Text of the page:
“When you become more credible, you get a right to have a stretch assignment. Your network grows. People are attracted to work with you and be with you.”
Building Diversity: Part 2 of 3
Most recent data from the U.S. Bureau of Labor indicates that senior management in the U.S. remains overwhelmingly White. Specifically, the bureau reports that 88% of chief executives are White, 4% are Black or African American, 5% are Asian, and 11% are Hispanic or Latino.
Research shows that minorities are typically promoted to middle-upper ranks of leadership later than their majority peers, and many minority managers plateau if they don’t get the opportunities they need to prove themselves fit for the executive level (Source: Thomas and Gabarro).
According to Dr. Linda Hill, founding partner at Paradox Strategies and head of the Leadership Initiative at Harvard Business School, their years of research have revealed 6 career boosters managers need to experience that minorities and underrepresented groups typically miss out on. Each is critical for developing their fitness for upper-level roles:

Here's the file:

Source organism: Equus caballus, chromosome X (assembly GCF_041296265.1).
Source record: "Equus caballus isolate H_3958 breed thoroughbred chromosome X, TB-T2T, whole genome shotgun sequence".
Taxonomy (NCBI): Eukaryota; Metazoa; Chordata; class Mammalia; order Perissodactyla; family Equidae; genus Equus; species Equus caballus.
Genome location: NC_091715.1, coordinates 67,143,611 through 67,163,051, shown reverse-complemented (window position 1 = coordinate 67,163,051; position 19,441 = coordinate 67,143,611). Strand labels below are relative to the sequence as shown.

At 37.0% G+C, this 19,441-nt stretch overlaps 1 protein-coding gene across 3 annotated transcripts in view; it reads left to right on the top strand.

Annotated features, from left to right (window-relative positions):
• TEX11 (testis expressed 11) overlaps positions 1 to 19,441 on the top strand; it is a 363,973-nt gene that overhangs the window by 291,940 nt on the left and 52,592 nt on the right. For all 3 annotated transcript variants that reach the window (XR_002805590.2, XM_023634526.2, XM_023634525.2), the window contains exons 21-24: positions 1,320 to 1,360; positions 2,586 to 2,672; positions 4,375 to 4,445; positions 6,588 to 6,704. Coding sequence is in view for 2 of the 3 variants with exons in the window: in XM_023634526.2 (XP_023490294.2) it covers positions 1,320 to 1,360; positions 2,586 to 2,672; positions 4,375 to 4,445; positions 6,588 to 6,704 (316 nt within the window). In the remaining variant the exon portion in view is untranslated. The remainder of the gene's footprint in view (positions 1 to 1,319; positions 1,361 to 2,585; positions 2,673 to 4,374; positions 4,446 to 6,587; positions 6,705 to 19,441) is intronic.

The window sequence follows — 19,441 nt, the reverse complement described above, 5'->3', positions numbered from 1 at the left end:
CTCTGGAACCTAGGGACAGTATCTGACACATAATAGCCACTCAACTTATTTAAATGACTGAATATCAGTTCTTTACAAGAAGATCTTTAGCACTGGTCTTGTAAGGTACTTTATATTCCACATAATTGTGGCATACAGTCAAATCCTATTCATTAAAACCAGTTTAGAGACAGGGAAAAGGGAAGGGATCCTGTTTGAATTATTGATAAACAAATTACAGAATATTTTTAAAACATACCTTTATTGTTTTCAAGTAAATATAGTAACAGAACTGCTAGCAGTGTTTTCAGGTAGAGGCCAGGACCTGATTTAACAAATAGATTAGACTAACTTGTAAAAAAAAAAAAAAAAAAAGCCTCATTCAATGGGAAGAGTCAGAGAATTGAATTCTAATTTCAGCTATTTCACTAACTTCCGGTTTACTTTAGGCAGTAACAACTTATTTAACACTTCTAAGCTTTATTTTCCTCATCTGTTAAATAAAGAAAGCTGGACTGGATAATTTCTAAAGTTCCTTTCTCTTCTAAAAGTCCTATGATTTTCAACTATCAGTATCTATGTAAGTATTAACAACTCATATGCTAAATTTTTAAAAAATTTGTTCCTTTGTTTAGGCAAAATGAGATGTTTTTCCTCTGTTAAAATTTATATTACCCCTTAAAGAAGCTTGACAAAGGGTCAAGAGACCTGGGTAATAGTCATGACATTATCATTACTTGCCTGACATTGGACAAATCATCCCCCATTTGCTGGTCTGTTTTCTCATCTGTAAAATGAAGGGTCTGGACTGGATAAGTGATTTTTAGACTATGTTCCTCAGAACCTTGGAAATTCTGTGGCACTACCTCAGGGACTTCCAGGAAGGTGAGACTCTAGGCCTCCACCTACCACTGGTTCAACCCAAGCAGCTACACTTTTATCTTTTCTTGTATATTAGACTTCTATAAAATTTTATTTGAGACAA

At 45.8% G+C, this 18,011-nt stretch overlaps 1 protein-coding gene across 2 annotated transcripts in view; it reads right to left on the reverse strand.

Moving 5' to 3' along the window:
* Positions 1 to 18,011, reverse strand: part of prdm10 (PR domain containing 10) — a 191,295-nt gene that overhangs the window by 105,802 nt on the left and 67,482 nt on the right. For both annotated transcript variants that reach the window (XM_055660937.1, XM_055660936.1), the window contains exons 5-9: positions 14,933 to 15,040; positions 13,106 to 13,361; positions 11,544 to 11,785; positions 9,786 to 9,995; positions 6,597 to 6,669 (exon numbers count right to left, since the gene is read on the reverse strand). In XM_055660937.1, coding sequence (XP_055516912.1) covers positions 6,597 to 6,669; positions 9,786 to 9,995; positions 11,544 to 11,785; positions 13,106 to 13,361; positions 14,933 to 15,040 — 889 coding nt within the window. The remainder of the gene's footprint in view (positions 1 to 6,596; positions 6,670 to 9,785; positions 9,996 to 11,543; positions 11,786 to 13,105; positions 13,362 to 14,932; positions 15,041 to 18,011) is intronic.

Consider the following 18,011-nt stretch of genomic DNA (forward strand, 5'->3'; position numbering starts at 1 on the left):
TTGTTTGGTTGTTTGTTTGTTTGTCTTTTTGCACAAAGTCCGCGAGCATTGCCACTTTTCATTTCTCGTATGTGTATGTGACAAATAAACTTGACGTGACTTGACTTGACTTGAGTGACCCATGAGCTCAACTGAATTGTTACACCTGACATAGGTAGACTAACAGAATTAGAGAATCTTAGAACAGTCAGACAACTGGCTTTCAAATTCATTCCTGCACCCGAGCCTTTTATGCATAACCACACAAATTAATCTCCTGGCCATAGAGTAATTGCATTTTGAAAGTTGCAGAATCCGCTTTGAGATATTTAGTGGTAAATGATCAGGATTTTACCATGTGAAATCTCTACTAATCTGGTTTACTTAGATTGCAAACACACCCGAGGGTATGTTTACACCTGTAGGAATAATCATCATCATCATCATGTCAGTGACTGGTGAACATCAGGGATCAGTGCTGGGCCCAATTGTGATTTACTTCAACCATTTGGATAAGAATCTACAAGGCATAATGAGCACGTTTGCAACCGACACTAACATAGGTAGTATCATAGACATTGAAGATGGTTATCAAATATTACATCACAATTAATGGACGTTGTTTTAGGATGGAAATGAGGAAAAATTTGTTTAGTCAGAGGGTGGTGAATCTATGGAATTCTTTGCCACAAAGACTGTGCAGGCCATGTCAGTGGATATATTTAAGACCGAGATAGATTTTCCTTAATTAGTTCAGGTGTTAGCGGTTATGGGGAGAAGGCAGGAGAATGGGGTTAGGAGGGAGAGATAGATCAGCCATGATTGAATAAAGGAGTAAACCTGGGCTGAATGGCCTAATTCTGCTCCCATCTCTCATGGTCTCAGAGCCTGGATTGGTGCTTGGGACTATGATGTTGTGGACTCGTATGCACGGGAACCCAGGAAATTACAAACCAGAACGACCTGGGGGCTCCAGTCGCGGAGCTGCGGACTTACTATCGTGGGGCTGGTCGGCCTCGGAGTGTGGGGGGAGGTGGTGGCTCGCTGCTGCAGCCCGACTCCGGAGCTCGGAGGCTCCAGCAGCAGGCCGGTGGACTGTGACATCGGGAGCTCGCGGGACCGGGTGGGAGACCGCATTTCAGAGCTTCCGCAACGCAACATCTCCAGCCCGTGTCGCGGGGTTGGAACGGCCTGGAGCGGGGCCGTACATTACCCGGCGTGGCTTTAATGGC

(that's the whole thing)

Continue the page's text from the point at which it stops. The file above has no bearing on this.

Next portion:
- Opportunities to broaden beyond a narrow specialty
- Acquisition of new and more powerful sponsors and mentors
- Stellar performance in one or more high-visibility (strategic) assignments
- Deepening level of commitment to career and organization
- Effective integration of personal and professional identity
- More rapid upward mobility
Listen in as Dr. Hill talks about how managers become “stars” during a recent workshop session of Stars Are Made Not Born: The Meritocracy Myth.
Establishing the perception of credibility needed for bigger “stretch assignments” (audio 01:25)
The 3 characteristics of a “stretch assignment” (audio 01:18)
Building diversity, equity, and inclusion with Paradox Strategies
Dr. Hill is a founding partner at Paradox Strategies and a professor at Harvard Business School, where she chairs the Leadership Initiative. She advises organizations and Fortune 500 companies on how to take a strategic approach to nurturing individual differences to unleash an organization’s full potential.
“In an ideal world, when your network grows, if you’re the person who’s in the center of the network, you’re the person who can connect the two sides, the different worlds, different geographies, different products, different services.